With its mobile business cycling through its first full year, Charter Communications Inc. is now serving almost 800,000 lines and expects further subscriber growth in the months ahead.
During the third quarter, the cable operator reported 276,000 additional Spectrum Mobile connections, building on 208,000 additions in the second quarter. The company launched its 4G LTE Spectrum Mobile wireless service in September 2018. The service is connected to the operator's WiFi hotspots across the country.
Revenue from mobile reached $192.0 million over the three months ended Sept. 30, up from just $17.0 million in the year-earlier period.
The gains were attributed especially to the expansion of the Bring Your Own Device program to all of Charter's sales channels; the introduction of the product to small and medium-sized businesses; and an emphasis on converting the operator's wireline customer base to the wireless option.
Charter Chairman and CEO Tom Rutledge said on an Oct. 25 earnings call that the company expects Spectrum Mobile business to surge.
"We really just got all of our marketing and operating tools available across all the platforms that we operate in," Rutledge said. "As we look at the yield that we're taking out of each sales channel we have, and we look at things like Bring Your Own Device and its implementation and its effect on sales, we think that we'll continue to accelerate the growth rate."
Under the BYOD program, customers can activate some smartphones from Apple Inc. and Samsung Electronics Co. Ltd. at Spectrum Mobile retail outlets and via its website or customer service. Spectrum Mobile's unlimited plan retails for $45 per month for the first line, while consumers can also pay $14 per gig across all lines.
The service leverages the cable company's network of Wi-Fi hotspots and a mobile virtual network operator agreement with Verizon Communications Inc. Any mobile usage that occurs off the Wi-Fi network leads to payments to the telco.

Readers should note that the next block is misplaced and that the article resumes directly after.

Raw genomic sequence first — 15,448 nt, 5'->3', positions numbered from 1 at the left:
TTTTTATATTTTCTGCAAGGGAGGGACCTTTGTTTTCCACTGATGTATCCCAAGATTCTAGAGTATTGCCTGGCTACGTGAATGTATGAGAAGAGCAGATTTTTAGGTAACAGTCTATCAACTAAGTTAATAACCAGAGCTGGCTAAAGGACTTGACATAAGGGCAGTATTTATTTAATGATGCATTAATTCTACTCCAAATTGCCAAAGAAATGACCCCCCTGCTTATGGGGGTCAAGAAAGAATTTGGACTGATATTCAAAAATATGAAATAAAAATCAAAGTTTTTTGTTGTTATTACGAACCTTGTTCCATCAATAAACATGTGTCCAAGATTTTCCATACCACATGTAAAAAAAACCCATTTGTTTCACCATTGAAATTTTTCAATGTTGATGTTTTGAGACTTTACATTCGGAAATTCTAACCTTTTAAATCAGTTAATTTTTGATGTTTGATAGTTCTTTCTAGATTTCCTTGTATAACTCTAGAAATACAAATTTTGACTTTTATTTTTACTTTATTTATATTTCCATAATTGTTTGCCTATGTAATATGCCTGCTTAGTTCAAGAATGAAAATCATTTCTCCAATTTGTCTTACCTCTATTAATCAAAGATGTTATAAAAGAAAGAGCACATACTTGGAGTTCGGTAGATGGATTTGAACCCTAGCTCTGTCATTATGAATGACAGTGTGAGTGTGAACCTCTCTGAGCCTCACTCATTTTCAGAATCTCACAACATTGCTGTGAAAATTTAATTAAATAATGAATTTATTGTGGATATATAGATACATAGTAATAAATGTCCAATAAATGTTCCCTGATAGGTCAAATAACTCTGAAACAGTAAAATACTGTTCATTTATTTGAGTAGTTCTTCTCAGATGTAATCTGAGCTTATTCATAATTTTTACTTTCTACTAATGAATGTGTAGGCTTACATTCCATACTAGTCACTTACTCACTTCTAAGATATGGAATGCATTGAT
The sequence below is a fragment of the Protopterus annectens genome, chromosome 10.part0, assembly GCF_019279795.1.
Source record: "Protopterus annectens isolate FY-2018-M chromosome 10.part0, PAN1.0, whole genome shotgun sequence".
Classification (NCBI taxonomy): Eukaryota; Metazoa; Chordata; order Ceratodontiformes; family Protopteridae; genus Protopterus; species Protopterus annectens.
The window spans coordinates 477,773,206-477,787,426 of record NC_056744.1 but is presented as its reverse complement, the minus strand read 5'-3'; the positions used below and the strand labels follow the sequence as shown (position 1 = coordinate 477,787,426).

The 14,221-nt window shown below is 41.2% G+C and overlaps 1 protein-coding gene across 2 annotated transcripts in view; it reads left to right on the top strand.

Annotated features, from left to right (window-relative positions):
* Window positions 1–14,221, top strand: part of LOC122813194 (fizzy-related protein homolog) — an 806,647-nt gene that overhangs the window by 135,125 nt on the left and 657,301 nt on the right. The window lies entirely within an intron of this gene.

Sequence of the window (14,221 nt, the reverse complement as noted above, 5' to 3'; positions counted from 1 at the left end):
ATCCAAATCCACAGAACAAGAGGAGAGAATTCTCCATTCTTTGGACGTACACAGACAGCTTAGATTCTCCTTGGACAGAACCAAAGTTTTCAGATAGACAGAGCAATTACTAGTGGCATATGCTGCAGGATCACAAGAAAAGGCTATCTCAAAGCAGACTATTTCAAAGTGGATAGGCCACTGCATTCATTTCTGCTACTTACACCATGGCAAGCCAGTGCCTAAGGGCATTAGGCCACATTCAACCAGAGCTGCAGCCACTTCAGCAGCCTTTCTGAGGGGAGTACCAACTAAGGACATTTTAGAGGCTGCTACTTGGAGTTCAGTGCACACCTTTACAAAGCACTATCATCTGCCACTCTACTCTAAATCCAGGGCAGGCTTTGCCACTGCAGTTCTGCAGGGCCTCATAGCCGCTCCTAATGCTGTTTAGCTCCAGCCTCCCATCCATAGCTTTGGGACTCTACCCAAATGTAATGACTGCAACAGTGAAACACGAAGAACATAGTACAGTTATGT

Rutledge said the Spectrum Mobile store build-out and other activities have not been completed yet. "When we look at the kinds of yields we're getting in those channels, our expectation is that our mobile yield will continue to accelerate."
CFO Christopher Winfrey noted that the company lost 213,000 residential wireline voice customers in the quarter, owing to "lower selling following our transition to selling mobile in the bundle" and continued mobile substitution in the market overall.
Charter added 351,000 residential internet customers in the third quarter, compared with 266,000 additions in the prior-year period. At quarter's end, Charter counted 24.6 million residential internet customers, with 85% subscribing to tiers providing speed at 100 Mbps or more.
Video defections continued, as Charter lost 77,000 customers in the third quarter to finish with 15.7 million. The company shed 66,000 video subscribers in the third quarter of 2018.
Video revenue edged up 0.6% to $4.36 billion from the prior-year period in the third quarter, driven by rate adjustments and promotional roll-offs, partly offset by the decline in video customers during the last year, and lower pay-per-view and video-on-demand revenue.
Broadband business grew 10.1% year over year to $4.19 billion. With voice contribution off 6.8% to $477 million, the company's total residential revenue advanced 4.4% to $9.03 billion from $8.65 billion.
On the commercial side, revenue increased 4.1% to $1.62 billion year over year, as contributions from small and medium-sized businesses rose 5.7% to $974.0 million and enterprise was up 1.8% to $644.0 million.
Elsewhere, advertising sales declined 10.6% to $394.0 million, hampered by lower political revenues. Backing out that category, ad sales would have grown at a 5.8% clip from the year prior.
Total revenue rose 5.1% to $11.5 billion during the three months ended Sept. 30, from $10.9 billion in the third quarter of 2018.
Net income attributable to Charter shareholders totaled $387 million in the third quarter of 2019, or $1.74 per share, down from $493 million, or $2.11 per share, in the year-earlier period. The decline was partly shaped by a pension remeasurement gain, which benefited the third quarter of 2018, and higher interest expense. It was partly offset by higher Adjusted EBITDA and lower depreciation and amortization costs.
The S&P Global Market Intelligence consensus EPS estimate for the quarter was $1.69 on a normalized basis and $1.66 on a GAAP basis.